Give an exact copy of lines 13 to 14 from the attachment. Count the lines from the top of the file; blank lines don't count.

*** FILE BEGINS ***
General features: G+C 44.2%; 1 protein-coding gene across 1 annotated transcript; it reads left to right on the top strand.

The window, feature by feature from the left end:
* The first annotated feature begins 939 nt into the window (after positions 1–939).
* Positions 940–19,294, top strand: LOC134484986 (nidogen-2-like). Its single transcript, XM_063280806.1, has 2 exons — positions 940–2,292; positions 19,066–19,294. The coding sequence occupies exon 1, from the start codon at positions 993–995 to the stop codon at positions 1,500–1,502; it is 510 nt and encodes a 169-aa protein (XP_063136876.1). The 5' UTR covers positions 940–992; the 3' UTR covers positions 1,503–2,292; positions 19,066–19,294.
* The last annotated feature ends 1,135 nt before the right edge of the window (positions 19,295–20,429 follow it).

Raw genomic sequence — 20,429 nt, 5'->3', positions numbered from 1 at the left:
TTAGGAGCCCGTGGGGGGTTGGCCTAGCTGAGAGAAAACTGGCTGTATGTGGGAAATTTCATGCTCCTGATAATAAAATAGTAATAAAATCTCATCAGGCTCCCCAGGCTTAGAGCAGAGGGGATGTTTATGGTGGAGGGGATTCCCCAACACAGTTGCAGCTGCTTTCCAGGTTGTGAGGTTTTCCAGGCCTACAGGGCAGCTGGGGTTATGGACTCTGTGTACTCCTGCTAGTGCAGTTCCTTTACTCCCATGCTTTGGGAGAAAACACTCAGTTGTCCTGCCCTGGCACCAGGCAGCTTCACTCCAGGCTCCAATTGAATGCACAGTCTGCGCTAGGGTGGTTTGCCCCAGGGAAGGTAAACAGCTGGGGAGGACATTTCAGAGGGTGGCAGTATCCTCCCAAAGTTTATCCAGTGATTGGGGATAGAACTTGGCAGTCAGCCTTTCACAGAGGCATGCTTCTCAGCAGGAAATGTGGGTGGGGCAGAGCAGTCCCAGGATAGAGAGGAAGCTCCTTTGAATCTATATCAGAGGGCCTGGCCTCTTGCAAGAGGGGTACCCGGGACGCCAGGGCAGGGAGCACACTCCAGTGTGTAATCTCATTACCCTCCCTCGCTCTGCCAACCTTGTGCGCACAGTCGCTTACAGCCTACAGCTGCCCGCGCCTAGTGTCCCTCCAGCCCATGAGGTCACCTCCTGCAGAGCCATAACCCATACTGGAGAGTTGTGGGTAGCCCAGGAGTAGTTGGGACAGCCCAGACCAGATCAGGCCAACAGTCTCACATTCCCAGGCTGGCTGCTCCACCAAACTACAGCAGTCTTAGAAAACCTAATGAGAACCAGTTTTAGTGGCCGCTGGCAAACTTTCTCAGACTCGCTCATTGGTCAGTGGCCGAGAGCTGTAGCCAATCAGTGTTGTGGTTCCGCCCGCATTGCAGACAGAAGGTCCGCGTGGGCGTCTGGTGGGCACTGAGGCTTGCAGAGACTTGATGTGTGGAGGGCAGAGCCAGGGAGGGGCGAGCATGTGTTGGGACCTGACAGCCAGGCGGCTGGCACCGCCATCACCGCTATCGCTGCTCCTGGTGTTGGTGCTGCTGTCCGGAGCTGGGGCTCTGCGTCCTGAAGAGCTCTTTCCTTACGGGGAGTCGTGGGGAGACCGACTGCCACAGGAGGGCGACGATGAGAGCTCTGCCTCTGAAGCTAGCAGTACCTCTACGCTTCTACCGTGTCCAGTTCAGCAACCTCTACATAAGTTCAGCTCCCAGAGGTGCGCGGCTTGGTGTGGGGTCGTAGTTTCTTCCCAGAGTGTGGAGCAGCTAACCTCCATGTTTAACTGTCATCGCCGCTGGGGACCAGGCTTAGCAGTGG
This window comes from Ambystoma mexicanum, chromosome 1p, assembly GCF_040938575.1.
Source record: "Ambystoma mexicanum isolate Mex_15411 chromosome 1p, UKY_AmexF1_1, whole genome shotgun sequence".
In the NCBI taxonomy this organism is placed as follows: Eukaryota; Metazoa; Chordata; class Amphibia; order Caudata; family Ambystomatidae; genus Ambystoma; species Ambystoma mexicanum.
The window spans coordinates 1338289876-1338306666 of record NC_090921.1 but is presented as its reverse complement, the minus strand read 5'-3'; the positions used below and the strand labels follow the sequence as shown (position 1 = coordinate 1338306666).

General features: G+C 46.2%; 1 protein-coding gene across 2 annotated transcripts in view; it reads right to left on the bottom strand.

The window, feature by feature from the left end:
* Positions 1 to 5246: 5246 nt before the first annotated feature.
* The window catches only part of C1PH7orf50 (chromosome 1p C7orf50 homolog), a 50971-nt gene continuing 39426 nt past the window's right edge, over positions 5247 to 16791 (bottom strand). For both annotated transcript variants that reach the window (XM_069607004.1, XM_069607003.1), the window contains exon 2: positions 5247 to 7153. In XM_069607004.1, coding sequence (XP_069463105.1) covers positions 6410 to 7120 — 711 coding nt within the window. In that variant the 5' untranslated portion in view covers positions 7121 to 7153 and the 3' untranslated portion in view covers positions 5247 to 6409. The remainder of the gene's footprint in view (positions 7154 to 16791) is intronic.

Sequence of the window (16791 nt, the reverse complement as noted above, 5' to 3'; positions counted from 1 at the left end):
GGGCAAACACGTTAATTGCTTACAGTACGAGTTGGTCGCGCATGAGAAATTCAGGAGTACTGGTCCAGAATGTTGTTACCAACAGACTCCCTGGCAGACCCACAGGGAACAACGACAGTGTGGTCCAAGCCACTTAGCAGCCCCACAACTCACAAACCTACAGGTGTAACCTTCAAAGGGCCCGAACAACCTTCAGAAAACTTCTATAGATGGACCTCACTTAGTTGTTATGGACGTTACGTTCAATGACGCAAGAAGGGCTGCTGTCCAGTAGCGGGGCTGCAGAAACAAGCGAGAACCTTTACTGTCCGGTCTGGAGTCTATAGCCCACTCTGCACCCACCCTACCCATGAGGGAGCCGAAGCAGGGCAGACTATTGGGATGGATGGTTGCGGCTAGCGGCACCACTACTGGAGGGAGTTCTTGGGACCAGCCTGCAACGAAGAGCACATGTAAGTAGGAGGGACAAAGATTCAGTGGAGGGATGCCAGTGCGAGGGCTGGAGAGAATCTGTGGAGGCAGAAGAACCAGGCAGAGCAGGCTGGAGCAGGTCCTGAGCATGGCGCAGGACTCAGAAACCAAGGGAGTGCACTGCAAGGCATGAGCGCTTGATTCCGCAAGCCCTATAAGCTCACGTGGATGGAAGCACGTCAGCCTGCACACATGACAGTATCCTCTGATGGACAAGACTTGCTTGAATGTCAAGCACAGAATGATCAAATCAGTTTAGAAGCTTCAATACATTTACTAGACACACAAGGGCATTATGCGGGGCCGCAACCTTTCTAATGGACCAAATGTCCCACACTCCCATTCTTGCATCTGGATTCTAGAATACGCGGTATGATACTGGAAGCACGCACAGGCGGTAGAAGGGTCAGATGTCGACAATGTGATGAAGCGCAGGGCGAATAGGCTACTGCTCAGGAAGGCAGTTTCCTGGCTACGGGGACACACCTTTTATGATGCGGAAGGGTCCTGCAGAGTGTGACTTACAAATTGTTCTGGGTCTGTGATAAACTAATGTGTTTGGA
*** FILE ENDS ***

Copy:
The window, feature by feature from the left end:
* Positions 1 to 5246: 5246 nt before the first annotated feature.